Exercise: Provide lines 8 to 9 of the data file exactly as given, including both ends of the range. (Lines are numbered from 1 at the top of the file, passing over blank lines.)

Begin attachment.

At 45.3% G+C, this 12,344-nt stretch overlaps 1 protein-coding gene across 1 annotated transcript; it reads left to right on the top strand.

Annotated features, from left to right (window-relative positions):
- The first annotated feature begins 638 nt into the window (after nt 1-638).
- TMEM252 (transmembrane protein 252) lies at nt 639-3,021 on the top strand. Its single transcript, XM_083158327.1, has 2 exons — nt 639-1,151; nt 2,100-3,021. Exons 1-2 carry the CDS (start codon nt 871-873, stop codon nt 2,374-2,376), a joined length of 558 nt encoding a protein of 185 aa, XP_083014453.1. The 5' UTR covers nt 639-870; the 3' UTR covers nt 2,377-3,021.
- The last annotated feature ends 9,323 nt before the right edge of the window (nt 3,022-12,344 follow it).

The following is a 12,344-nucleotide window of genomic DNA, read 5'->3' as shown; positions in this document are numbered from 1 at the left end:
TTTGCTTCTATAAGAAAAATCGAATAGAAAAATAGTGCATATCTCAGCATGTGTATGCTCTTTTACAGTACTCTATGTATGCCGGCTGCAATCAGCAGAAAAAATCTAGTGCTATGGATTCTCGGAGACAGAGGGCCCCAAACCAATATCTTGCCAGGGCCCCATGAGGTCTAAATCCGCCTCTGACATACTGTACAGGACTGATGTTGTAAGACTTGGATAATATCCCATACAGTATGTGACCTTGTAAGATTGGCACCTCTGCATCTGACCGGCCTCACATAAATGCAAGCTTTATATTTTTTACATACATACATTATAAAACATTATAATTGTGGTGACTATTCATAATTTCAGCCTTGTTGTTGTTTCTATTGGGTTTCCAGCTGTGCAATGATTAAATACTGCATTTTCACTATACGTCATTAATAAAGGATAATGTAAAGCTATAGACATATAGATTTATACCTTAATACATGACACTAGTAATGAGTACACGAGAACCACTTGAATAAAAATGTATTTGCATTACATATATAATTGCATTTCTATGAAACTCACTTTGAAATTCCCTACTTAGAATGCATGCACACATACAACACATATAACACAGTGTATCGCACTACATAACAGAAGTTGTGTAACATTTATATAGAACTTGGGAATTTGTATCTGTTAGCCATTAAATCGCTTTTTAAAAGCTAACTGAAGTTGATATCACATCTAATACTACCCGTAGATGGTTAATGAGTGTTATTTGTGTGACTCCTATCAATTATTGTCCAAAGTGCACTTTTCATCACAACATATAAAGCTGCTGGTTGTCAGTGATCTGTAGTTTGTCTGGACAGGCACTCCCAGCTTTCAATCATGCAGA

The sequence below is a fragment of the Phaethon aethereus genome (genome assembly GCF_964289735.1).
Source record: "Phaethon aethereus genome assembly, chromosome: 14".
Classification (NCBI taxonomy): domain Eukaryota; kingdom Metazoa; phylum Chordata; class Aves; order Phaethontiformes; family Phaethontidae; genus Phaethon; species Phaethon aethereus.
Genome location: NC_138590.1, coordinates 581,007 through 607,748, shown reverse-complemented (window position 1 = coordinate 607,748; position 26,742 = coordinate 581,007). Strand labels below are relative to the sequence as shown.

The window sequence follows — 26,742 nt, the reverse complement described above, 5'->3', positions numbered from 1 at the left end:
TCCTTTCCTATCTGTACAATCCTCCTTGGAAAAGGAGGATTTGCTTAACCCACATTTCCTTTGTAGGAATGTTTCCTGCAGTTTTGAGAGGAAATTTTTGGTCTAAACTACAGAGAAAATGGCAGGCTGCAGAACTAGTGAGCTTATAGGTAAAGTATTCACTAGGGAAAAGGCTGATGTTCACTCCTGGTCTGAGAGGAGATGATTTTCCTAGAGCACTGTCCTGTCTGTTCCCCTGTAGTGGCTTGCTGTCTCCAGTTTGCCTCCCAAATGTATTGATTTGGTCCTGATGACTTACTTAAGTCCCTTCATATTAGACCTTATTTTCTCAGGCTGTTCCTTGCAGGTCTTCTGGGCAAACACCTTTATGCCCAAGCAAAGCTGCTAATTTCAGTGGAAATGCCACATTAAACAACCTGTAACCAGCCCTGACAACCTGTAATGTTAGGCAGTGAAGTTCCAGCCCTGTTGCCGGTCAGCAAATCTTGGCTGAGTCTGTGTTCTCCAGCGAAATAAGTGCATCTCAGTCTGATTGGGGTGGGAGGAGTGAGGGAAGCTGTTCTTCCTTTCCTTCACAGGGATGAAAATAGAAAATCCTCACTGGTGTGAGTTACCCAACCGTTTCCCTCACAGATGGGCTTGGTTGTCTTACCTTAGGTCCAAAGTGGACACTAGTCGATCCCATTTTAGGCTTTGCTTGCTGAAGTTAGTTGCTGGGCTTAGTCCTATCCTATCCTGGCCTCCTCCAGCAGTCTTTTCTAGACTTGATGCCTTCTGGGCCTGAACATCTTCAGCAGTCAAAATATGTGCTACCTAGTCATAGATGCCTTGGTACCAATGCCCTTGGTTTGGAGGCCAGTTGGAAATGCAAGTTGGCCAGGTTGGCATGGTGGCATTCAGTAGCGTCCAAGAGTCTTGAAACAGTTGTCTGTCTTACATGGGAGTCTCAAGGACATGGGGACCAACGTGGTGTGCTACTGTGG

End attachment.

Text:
The sequence below is a fragment of the Phaethon aethereus genome (genome assembly GCF_964289735.1).
Source record: "Phaethon aethereus genome assembly, chromosome: 14".